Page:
There are no pictures of Maria, or Marie, d"Enghein, or d'Enguino, or any of six other spellings, but a hundred years ago, the occasional writer on medieval Greece and Nauplion tried to make some sort of romantic picture of her as Lady of Nauplion, summering in a pretty tower across the bay. That tower was built by the Turks,centuries later, and although she did "own" Nauplion and Argos for a few years, there is no direct evidence that she actually was ever there. But she may have been. Modern historians rush right past her as unimportant.
Except that without her signature on a document, Venice might not have acquired Argos and Nauplion.
Maria was born in 1364, the only child of Guy d'Enghein, Lord of Argos, Nauplion, and Kiveri, and his wife, Bonne de Foucherolles, daughter of the Enghein governor of Argos. So it is very likely that Maria spent her youth in Nauplion and Argos. She was betrothed at the age of 7 to a John de Lluria, probably the son of the Navarrese ruler of the Principality of Achaia. This marriage would have united the western near-half of the Morea with the Argolid, and would have intensely antagonized the Venetians in the south, the Byzantine Despotate of the Morea, and the Florentine Duchy of Corinth.
There are no documents for the interval, but one has to assume that Venice which had merchants in Nauplion and Argos had noticed the excellence of its port and the fine fortifications of both cities. At some point Guy acquired citizenship in Venice, and possibly a house. Guy died in 1377.
It should surprise no one to learn that two Greek archons with houses in Nauplion, a Kamateros and a Kaloethos, petitioned Venice for her to marry a Venetian, specifically Piero Cornaro, son of Frederigo, the wealthiest man in Venice, who had an abiding interest in the security of his trade interests in Greece. The petition was brought to Venice by Giovanni Gradenigo, one of the Venetian merchants of Nauplion. It explained that everyone there was concerned lest Nauplion be taken over by Theodoros I, Despot of Mistra, or "that cruel tyrant" Nerio Acciaiuoli. A Greek chronicler tells us that Kamateros and Kaloethos received large gifts for their concern.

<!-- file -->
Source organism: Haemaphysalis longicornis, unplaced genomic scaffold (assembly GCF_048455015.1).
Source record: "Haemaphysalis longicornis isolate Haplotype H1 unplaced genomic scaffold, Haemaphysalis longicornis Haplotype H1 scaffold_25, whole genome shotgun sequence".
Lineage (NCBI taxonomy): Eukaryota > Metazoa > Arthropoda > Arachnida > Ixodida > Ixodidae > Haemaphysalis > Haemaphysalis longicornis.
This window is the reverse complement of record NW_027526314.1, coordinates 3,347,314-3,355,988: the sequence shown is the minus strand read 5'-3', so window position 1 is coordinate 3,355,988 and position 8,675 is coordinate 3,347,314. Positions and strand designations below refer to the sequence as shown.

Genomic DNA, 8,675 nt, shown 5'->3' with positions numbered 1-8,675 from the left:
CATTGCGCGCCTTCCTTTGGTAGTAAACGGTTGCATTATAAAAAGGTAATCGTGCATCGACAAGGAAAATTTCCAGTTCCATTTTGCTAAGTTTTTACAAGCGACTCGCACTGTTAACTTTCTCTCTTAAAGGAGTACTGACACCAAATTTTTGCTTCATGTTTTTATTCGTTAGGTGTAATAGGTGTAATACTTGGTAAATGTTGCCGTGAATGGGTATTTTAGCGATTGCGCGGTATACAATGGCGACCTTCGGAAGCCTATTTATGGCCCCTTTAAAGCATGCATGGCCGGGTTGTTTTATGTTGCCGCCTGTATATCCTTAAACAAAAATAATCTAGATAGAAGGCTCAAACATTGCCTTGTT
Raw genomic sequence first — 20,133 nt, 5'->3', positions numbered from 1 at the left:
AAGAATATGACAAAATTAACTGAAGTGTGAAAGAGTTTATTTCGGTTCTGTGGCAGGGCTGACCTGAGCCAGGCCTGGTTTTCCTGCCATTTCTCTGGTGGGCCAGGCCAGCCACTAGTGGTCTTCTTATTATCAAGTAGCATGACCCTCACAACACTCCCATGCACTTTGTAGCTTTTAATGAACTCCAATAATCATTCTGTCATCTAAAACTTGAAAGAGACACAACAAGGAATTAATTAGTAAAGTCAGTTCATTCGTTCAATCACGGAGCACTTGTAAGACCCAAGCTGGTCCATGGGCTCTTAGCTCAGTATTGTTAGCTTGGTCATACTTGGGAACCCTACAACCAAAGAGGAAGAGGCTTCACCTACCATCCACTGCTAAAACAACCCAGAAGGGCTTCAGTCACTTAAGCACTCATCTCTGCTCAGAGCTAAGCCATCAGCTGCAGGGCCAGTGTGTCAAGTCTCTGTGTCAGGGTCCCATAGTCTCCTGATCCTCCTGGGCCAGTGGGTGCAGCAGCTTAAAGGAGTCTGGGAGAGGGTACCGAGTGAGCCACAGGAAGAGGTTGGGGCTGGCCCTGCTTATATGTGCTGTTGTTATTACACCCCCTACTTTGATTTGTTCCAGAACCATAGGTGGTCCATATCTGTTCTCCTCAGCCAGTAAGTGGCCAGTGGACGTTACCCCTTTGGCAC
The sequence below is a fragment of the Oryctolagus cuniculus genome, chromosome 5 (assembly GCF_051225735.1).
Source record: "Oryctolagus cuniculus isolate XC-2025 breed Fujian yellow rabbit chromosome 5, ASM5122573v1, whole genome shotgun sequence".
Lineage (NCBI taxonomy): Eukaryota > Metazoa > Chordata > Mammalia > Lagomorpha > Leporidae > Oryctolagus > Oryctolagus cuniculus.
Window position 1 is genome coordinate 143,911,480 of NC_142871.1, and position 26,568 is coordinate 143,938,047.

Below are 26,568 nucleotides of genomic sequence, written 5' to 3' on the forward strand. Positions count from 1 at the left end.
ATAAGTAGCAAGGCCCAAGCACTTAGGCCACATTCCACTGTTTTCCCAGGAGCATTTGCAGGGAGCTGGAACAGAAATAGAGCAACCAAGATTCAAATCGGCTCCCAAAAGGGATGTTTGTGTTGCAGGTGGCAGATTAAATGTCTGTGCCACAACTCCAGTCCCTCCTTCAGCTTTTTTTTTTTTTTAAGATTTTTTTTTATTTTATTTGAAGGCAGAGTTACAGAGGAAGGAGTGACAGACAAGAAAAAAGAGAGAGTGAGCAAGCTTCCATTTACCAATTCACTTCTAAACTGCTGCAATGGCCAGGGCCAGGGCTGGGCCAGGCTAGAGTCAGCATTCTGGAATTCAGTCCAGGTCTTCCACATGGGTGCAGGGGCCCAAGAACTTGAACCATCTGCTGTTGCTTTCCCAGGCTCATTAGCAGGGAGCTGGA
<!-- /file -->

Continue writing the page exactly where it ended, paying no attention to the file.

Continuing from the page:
Maria was married to Piero that same year in Venice. The senate kindly provided a galley to take Piero out to govern Nauplion on her behalf. She presumably remained under the supervision of her father-in-law. In November 1381, the senate kindly provided a galley to protect Nauplion against the frequent Ottoman pirate raids. There is another seven years of no information.
In 1388 Piero died. Maria was a widow at the age of 24. Nauplion petitioned that Venice take the Argolid into her tender care, since a young and grieving woman could not possibly be expected to manage such responsibility.
We have the contemporary Venetian copies of two documents that Maria signed on 12 December 1388, "in the house of the late Frederigo Cornaro." One transfers her castles, places, fortresses, districts, pertinences, and jurisdictions of Argos and Nauplion on behalf of herself and any heirs, to Leonardo Dandolo, "noble and wise man, knight, honorable procurator of S. Marco," acting on behalf of Venice.